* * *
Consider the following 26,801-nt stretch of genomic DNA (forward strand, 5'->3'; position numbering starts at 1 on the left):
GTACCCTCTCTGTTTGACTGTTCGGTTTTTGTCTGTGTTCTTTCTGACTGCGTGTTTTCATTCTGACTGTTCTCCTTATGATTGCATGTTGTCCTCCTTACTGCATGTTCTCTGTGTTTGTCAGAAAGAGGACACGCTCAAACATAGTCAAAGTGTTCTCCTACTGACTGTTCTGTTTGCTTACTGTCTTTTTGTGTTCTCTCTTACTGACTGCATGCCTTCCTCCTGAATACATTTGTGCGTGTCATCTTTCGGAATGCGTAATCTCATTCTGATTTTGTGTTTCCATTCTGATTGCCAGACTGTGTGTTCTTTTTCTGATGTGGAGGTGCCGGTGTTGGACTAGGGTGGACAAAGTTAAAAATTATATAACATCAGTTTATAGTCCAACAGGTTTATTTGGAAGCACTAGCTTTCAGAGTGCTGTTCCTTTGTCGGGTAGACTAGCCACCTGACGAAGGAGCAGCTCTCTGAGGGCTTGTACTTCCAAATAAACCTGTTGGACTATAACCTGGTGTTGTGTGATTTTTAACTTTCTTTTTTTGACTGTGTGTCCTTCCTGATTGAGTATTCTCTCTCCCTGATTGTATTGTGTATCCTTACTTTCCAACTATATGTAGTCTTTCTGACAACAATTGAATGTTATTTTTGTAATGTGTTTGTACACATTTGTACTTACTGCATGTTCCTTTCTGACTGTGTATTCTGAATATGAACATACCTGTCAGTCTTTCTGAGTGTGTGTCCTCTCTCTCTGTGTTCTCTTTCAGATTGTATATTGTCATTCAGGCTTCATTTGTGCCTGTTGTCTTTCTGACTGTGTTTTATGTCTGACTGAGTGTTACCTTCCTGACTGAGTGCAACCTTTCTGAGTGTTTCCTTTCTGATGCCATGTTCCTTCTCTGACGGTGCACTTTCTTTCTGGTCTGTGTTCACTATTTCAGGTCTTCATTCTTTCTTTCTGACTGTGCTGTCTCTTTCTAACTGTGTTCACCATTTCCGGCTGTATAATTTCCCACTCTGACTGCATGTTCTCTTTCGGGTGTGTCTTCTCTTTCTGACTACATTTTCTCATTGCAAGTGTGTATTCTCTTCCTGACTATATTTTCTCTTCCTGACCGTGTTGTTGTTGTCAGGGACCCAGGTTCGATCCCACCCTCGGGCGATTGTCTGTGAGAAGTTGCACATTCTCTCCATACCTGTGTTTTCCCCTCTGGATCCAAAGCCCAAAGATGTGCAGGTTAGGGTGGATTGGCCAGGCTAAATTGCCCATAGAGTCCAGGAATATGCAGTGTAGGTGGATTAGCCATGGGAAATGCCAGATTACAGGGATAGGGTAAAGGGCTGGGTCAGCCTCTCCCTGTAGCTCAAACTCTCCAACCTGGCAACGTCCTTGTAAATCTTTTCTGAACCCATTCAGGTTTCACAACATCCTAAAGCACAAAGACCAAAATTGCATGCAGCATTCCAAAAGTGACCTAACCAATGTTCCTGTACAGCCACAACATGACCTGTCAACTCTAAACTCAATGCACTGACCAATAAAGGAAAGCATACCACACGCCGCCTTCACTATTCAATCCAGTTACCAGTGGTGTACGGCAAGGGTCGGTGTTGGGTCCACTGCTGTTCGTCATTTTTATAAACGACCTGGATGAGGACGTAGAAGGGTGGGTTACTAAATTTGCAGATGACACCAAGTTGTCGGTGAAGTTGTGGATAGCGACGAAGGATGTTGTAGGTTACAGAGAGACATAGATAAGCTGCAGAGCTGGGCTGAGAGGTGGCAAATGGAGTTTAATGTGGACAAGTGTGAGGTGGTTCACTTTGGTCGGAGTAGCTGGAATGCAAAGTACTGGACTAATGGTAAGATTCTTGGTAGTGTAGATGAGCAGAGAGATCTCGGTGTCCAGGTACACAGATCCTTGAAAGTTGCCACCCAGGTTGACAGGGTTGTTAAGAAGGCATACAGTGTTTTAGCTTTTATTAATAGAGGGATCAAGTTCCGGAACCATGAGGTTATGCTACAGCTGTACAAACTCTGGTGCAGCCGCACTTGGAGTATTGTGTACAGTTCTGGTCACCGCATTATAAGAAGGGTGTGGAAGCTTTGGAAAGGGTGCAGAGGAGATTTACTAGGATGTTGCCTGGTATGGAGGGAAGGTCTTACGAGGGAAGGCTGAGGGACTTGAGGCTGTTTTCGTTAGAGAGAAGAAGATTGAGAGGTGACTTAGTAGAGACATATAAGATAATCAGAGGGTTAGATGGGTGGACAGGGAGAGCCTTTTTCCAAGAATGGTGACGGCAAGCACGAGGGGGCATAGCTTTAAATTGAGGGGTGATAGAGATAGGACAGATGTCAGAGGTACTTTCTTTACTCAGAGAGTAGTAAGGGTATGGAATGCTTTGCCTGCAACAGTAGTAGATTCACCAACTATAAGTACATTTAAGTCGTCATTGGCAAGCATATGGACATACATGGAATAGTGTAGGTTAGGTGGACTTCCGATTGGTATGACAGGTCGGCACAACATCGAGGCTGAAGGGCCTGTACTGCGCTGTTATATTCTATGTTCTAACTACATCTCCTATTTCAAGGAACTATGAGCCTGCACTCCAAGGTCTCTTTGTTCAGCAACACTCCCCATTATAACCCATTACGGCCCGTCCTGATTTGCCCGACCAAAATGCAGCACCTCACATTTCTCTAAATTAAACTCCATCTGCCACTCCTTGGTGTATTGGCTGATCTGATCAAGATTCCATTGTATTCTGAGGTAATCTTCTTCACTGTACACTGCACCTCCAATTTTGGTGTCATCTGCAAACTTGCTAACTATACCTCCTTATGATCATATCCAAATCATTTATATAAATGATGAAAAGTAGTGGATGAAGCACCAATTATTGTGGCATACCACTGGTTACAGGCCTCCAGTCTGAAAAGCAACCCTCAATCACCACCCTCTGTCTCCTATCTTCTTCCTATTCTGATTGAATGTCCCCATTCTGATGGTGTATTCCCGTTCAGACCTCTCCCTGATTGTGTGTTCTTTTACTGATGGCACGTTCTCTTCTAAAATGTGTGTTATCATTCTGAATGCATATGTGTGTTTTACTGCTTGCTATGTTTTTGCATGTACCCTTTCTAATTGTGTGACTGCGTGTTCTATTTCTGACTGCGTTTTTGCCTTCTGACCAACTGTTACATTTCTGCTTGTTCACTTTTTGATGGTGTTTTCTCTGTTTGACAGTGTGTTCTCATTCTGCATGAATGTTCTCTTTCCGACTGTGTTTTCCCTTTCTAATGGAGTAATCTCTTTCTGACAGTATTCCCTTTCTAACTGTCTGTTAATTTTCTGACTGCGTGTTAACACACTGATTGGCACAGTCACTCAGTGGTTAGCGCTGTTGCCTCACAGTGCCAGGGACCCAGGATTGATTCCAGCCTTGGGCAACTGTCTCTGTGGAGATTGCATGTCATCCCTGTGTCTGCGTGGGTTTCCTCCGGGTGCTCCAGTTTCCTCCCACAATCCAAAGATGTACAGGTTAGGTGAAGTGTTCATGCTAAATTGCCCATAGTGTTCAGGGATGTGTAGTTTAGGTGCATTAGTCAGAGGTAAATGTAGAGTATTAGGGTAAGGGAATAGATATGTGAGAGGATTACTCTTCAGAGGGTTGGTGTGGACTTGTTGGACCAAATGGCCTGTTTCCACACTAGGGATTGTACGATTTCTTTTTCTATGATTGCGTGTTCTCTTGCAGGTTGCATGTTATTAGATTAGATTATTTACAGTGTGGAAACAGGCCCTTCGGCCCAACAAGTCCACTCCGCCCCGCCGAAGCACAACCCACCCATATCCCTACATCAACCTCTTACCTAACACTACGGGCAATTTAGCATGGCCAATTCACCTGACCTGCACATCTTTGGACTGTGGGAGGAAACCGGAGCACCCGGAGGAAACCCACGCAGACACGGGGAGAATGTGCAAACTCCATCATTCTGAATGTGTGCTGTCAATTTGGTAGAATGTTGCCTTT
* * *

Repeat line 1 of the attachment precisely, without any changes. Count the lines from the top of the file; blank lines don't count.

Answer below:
Consider the following 26,801-nt stretch of genomic DNA (forward strand, 5'->3'; position numbering starts at 1 on the left):